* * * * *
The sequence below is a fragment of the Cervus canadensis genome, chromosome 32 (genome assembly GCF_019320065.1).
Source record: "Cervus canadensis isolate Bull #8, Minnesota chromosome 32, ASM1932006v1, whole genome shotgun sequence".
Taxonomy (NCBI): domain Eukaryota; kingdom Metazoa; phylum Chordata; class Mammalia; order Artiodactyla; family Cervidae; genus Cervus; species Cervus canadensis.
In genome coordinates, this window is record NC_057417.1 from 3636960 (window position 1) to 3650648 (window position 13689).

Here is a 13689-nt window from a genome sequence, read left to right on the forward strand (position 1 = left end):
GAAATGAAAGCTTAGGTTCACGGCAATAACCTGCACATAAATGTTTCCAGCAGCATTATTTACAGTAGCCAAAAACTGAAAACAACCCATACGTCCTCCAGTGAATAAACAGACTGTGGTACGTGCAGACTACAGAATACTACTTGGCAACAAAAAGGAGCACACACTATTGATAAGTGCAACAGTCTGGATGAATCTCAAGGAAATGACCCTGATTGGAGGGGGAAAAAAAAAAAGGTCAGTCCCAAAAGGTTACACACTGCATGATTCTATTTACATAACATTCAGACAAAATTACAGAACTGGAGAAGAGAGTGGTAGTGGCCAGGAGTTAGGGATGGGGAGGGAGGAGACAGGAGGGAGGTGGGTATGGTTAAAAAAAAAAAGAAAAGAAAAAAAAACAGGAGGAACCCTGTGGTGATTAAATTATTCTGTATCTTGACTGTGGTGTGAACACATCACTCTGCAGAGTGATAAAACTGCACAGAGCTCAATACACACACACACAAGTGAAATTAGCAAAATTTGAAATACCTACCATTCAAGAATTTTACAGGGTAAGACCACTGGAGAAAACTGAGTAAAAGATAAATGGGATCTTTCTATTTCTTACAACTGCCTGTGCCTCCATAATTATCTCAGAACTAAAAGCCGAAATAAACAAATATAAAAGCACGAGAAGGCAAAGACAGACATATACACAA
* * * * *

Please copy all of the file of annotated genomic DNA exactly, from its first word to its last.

The sequence below is a fragment of the Cervus canadensis genome, chromosome 32 (genome assembly GCF_019320065.1).
Source record: "Cervus canadensis isolate Bull #8, Minnesota chromosome 32, ASM1932006v1, whole genome shotgun sequence".
Taxonomy (NCBI): domain Eukaryota; kingdom Metazoa; phylum Chordata; class Mammalia; order Artiodactyla; family Cervidae; genus Cervus; species Cervus canadensis.
In genome coordinates, this window is record NC_057417.1 from 3636960 (window position 1) to 3650648 (window position 13689).

Here is a 13689-nt window from a genome sequence, read left to right on the forward strand (position 1 = left end):
GAAATGAAAGCTTAGGTTCACGGCAATAACCTGCACATAAATGTTTCCAGCAGCATTATTTACAGTAGCCAAAAACTGAAAACAACCCATACGTCCTCCAGTGAATAAACAGACTGTGGTACGTGCAGACTACAGAATACTACTTGGCAACAAAAAGGAGCACACACTATTGATAAGTGCAACAGTCTGGATGAATCTCAAGGAAATGACCCTGATTGGAGGGGGAAAAAAAAAAAGGTCAGTCCCAAAAGGTTACACACTGCATGATTCTATTTACATAACATTCAGACAAAATTACAGAACTGGAGAAGAGAGTGGTAGTGGCCAGGAGTTAGGGATGGGGAGGGAGGAGACAGGAGGGAGGTGGGTATGGTTAAAAAAAAAAAGAAAAGAAAAAAAAACAGGAGGAACCCTGTGGTGATTAAATTATTCTGTATCTTGACTGTGGTGTGAACACATCACTCTGCAGAGTGATAAAACTGCACAGAGCTCAATACACACACACACAAGTGAAATTAGCAAAATTTGAAATACCTACCATTCAAGAATTTTACAGGGTAAGACCACTGGAGAAAACTGAGTAAAAGATAAATGGGATCTTTCTATTTCTTACAACTGCCTGTGCCTCCATAATTATCTCAGAACTAAAAGCCGAAATAAACAAATATAAAAGCACGAGAAGGCAAAGACAGACATATACACAA